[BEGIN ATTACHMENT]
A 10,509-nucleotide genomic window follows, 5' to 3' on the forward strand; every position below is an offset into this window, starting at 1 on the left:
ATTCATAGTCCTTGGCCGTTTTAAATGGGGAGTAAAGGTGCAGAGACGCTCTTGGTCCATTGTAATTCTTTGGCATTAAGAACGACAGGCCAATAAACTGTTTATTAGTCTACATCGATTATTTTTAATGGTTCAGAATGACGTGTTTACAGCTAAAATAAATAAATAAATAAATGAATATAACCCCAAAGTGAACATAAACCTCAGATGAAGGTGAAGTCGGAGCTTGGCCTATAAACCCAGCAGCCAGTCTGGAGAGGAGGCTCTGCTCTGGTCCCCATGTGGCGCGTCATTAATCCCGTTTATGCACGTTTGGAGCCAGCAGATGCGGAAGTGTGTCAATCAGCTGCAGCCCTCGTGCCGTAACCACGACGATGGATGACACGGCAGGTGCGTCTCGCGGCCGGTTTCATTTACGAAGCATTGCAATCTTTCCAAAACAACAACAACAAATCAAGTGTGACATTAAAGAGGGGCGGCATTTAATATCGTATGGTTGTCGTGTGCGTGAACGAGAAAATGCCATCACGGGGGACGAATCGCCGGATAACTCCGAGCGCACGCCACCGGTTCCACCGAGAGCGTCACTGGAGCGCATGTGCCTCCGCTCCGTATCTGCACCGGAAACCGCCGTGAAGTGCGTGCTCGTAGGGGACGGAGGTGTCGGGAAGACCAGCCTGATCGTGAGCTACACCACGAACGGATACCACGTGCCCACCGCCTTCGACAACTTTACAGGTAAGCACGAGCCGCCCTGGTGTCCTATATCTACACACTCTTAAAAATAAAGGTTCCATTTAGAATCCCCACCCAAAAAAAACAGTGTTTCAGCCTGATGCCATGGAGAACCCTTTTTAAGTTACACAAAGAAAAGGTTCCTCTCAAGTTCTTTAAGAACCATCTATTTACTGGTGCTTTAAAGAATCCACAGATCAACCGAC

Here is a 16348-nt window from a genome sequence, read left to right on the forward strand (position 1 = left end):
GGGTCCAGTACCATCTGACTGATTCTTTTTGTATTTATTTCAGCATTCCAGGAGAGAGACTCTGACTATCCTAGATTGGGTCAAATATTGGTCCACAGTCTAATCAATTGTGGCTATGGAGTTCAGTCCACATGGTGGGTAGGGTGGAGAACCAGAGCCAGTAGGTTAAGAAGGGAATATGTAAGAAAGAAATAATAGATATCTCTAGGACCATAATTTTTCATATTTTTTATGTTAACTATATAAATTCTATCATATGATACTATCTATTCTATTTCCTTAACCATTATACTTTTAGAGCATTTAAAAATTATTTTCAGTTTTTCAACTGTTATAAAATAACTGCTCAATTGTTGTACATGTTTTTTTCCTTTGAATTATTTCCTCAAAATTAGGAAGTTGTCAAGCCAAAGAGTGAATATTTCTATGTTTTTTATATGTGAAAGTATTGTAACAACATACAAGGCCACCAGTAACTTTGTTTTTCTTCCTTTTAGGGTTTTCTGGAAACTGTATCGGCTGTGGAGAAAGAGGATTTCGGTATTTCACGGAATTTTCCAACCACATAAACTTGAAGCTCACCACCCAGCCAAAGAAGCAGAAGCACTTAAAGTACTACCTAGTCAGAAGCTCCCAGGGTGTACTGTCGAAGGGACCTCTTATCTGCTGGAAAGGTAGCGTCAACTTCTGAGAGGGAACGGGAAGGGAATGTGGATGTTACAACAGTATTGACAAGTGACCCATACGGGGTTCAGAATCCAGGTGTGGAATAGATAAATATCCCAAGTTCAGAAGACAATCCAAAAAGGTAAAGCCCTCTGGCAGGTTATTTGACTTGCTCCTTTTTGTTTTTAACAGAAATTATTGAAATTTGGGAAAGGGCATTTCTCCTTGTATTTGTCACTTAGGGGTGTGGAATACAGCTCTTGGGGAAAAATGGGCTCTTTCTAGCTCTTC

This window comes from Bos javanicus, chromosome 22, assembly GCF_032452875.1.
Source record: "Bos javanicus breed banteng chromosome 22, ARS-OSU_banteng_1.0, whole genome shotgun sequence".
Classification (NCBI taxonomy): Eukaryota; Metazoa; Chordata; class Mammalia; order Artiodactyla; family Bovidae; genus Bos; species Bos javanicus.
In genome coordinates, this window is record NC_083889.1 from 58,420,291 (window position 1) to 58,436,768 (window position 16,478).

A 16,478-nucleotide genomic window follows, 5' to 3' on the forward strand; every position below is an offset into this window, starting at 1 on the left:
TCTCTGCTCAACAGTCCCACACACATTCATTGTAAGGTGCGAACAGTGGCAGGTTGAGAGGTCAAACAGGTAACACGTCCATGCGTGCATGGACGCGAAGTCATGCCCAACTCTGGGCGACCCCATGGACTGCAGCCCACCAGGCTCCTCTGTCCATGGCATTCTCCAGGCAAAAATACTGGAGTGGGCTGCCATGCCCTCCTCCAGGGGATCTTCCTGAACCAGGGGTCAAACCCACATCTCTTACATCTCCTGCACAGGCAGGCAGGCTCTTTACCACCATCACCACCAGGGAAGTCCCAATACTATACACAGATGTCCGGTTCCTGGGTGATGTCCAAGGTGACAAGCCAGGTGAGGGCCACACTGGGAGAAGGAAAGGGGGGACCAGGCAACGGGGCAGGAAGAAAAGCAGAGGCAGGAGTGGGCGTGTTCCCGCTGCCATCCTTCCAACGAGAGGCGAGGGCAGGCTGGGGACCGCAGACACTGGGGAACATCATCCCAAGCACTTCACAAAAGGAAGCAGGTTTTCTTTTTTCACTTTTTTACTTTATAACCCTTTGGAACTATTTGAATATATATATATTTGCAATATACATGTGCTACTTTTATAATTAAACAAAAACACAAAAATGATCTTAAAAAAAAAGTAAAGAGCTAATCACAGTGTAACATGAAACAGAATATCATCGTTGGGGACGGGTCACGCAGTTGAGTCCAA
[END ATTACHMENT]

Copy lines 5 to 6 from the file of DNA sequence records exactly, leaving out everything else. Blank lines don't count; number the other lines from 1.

This window comes from Bos javanicus, chromosome 22, assembly GCF_032452875.1.
Source record: "Bos javanicus breed banteng chromosome 22, ARS-OSU_banteng_1.0, whole genome shotgun sequence".